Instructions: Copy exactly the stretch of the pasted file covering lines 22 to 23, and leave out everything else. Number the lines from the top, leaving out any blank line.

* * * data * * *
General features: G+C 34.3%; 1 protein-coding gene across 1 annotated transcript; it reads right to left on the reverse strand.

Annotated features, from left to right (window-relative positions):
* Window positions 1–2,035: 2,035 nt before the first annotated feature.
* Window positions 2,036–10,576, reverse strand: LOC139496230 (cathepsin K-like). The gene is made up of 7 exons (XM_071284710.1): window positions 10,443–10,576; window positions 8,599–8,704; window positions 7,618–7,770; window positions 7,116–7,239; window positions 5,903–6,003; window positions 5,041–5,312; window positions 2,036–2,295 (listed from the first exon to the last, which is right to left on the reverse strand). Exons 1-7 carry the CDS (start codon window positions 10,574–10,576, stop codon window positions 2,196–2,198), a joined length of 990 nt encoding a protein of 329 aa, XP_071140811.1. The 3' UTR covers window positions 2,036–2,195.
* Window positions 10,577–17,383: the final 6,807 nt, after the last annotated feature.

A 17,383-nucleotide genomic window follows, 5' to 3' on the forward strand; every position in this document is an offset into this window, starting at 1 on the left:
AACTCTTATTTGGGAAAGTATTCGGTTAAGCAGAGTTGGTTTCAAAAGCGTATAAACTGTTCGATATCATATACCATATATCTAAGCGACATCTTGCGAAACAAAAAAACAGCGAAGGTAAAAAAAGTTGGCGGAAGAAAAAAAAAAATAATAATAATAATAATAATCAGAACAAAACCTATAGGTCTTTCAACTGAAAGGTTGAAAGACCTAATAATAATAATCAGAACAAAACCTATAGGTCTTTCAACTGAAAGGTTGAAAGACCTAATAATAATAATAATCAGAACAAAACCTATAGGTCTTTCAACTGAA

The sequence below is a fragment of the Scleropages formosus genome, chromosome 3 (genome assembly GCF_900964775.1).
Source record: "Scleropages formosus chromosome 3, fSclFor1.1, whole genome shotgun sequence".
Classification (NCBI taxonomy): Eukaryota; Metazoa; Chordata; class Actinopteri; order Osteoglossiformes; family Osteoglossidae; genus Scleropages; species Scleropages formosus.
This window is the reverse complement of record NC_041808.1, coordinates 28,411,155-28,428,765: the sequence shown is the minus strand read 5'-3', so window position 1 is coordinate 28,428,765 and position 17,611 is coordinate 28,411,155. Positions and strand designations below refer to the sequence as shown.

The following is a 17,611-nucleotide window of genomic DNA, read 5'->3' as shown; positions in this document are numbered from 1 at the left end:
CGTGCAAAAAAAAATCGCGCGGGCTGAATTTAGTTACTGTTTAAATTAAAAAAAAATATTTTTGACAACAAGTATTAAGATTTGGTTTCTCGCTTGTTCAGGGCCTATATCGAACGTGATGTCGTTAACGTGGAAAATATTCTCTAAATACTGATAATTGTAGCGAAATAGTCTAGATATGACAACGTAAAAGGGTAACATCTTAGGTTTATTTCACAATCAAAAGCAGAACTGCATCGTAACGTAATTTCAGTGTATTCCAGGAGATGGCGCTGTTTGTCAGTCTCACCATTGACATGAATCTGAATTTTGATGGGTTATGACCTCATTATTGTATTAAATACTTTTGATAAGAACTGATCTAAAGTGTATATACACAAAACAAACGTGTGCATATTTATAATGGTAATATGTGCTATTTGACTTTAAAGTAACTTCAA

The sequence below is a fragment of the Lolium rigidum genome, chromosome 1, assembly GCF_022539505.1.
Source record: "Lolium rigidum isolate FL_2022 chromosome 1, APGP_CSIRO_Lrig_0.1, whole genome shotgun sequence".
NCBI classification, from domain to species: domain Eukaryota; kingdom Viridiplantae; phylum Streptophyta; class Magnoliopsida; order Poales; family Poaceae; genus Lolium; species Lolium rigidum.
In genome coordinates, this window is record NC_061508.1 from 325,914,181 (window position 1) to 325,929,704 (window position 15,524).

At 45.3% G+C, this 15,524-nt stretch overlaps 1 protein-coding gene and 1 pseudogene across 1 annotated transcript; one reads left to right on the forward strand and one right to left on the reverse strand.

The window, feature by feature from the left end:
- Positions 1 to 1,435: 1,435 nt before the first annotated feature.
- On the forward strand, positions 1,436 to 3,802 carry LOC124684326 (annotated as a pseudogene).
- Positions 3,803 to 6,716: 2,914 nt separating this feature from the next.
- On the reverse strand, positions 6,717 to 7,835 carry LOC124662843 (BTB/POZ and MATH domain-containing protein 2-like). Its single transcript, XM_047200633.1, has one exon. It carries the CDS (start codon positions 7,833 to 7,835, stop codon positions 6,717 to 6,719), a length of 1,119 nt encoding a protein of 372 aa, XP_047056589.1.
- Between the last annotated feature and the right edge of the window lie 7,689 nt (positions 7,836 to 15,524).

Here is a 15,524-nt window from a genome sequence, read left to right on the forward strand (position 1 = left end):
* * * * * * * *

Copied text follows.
- Positions 3,803 to 6,716: 2,914 nt separating this feature from the next.
- On the reverse strand, positions 6,717 to 7,835 carry LOC124662843 (BTB/POZ and MATH domain-containing protein 2-like). Its single transcript, XM_047200633.1, has one exon. It carries the CDS (start codon positions 7,833 to 7,835, stop codon positions 6,717 to 6,719), a length of 1,119 nt encoding a protein of 372 aa, XP_047056589.1.